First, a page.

Faculty and Staff Panelists Discuss AI in Higher Education

faculty from CSUM Cal Maritime faculty and staff served as panelists at an event sponsored by the Walnut Creek Chamber of Commerce’s Annual Leadership Program at Diablo Valley Community College. From left to right (seated): Dr. Taiyo Inoue, Dr. Ariel Setniker, Dr. Sarah Senk, and Katherine Luce. Dr. Jase Teoh (middle standing) served as the moderator.


Cal Maritime faculty and staff delved into the transformative influence of artificial intelligence (AI) on higher education this month at the Walnut Creek Chamber of Commerce's Annual Leadership Program at Diablo Valley Community College. This year's theme was “Education and the Arts,” providing a compelling platform for exploring the potential and challenges associated with integrating AI technologies into academic settings. 

Moderated by Dr. Jase Teoh, who serves as Cal Maritime's senior director of Academic Technology, the panel featured a diverse range of voices, including Dr. Taiyo Inoue and Dr. Ariel Setniker, who are both math professors, Dr. Sarah Senk, who is a professor for the Department of Culture and Communication, and Katherine Luce, Instruction and Web Services librarian. Each panelist contributed unique perspectives on the intersection of AI and higher education. 

The conversation began by acknowledging the increasing role AI plays in educational landscapes. Inoue emphasized the power of AI not just in higher education, but also in biology, signaling the beginning of AI as the most powerful technology transformation in the 21st century that can revolutionize all facades of industry. Senk discussed incorporating AI in her classes. During seminars, for instance, she takes detailed minutes of the discussion, capturing each student’s contributions on a shared Google Doc. The class then feeds those notes into ChatGPT, tasking it with summarizing toplines or crafting arguments based on that collective input, that they must then critically evaluate. While she lamented the potential for lost skills, she discussed how the shifting landscape might lead to exciting innovations in how we teach writing.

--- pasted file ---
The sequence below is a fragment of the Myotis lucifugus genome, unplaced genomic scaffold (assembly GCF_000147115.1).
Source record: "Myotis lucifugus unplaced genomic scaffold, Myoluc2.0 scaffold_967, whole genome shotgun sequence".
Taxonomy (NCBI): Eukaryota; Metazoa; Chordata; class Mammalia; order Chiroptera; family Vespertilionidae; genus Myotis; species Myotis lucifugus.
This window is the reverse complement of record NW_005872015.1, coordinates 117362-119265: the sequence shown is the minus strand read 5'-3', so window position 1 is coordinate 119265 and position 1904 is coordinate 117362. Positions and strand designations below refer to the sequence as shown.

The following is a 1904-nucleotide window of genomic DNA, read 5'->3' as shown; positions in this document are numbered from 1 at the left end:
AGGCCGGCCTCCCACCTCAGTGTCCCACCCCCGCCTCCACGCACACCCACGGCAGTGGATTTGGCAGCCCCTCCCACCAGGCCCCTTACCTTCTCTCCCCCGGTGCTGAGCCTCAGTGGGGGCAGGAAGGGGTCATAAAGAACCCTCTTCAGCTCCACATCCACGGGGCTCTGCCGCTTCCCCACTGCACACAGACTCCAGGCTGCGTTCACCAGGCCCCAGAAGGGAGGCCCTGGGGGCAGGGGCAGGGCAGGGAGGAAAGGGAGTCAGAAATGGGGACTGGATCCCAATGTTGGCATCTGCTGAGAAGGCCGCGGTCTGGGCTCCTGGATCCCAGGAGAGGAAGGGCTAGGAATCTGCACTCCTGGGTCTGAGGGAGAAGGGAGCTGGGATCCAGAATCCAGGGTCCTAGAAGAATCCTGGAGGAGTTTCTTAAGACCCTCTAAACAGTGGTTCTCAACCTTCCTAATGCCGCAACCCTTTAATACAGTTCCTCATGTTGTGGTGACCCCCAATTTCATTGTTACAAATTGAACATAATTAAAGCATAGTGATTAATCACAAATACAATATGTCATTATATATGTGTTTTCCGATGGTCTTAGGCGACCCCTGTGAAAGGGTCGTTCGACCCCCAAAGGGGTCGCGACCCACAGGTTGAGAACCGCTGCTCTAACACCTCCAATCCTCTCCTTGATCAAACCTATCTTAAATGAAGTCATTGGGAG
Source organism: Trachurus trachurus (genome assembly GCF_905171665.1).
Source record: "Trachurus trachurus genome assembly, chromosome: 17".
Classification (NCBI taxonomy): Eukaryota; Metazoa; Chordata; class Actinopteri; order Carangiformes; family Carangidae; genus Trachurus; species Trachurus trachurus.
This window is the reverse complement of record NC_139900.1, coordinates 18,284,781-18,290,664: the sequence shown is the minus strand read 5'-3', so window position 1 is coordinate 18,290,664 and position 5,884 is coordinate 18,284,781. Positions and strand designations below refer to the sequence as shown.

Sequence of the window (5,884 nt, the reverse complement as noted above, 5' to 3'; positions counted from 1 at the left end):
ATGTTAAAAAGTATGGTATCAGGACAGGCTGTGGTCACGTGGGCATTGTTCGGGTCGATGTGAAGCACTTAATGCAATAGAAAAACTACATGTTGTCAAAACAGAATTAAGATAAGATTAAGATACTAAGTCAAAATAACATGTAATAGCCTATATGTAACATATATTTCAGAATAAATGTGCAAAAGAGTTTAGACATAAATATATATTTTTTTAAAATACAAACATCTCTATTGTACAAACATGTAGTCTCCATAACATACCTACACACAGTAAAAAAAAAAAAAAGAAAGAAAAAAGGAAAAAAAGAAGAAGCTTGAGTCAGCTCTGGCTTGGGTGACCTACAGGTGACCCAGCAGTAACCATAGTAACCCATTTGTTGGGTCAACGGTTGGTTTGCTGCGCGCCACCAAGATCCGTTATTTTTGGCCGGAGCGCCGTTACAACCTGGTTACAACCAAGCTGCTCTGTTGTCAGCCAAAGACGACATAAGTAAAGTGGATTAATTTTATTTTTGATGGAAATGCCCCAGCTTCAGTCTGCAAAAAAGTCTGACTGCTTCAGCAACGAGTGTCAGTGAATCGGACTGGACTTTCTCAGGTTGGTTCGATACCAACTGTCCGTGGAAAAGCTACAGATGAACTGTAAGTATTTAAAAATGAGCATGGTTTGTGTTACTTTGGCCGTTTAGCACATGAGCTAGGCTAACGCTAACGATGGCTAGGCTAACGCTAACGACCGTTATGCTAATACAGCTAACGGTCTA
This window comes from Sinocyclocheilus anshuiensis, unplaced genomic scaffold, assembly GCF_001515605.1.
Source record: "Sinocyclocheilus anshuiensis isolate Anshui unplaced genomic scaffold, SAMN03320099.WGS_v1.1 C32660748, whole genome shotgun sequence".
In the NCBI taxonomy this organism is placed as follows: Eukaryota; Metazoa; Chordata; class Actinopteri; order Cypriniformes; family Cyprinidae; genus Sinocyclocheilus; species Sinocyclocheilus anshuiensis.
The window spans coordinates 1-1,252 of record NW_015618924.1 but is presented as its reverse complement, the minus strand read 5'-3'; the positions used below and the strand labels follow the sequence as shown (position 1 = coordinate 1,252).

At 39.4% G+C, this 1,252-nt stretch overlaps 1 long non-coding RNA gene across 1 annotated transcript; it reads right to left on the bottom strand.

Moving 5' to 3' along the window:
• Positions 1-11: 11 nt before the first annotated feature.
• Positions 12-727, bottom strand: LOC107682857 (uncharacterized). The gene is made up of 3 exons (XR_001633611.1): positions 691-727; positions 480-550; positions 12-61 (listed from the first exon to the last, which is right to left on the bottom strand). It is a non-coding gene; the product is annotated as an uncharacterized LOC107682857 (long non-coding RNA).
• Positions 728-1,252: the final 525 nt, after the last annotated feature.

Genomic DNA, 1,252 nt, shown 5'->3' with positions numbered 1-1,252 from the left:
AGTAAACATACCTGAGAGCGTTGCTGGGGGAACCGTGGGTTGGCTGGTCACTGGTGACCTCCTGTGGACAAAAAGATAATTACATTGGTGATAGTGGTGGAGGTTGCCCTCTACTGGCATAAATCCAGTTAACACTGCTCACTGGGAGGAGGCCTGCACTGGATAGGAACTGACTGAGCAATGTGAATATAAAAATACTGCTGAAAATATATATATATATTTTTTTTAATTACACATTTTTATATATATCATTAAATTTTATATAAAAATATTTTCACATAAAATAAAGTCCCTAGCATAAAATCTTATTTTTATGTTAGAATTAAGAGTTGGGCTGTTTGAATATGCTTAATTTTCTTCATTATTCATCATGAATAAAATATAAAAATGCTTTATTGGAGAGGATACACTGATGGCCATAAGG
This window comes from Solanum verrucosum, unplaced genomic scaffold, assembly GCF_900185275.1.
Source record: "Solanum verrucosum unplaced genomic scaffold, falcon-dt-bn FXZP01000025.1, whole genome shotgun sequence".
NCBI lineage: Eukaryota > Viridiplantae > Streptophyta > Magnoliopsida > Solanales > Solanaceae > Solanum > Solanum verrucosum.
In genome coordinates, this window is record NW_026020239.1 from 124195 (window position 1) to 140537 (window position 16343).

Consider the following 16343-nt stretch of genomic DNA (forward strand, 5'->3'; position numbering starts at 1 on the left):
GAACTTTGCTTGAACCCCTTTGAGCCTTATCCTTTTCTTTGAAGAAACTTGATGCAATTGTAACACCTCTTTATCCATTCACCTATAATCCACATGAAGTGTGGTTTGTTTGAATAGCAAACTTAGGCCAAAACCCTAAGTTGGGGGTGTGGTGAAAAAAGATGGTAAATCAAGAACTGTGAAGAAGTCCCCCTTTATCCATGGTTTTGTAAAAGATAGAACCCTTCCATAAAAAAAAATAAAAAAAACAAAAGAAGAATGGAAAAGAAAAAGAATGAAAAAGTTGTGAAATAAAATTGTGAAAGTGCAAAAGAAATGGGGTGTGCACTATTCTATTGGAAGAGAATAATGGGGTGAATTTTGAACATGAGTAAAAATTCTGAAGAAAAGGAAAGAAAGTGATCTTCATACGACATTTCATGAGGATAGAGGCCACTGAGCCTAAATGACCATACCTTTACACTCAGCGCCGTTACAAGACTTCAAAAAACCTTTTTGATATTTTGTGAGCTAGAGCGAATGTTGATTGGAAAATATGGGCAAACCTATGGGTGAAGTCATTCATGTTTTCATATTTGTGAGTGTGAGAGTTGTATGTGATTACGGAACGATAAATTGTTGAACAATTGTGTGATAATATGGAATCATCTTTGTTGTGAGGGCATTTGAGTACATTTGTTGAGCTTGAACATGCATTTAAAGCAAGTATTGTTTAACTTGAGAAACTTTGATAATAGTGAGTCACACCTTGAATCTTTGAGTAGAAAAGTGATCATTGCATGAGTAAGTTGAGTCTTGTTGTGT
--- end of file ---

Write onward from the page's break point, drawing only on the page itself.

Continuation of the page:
Luce addressed the critical aspect of how to assess, evaluate, and curate resources as a librarian and leveraging AI in a responsible manner, which segues into the concerns surrounding ethical implications and potential biases in AI algorithms. Setniker, who is also a faculty professional development expert, underscored the importance of AI implementation, urging educational institutions to provide transparency and equity in their AI-driven initiatives. None of the software available out there test with 100 percent accuracy in AI detection, so care should be used when running a problem/essay through such mechanisms.

Their lively discussion resonated with the audience, consisting of leaders in the Contra Costa region (about 25 attendees), sparking reflections on the evolving role of educators and administrators in adapting to this technological paradigm shift. Attendees' evaluation indicated that this was the best panel session they have had so far and mentioned that they left with a deeper understanding of AI’s potential to revolutionize higher education while acknowledging the need for careful consideration of ethical implications.

As our academic institutions continue to navigate the integration of AI, this panel discussion serves as a catalyst for ongoing conversations on how to harness the power of technology responsibly. The insights shared during the event prompt us to ponder not only the possibilities AI offers but also the ethical responsibilities inherent in its implementation within higher education.

Dr. Jase Teoh contributed to this story.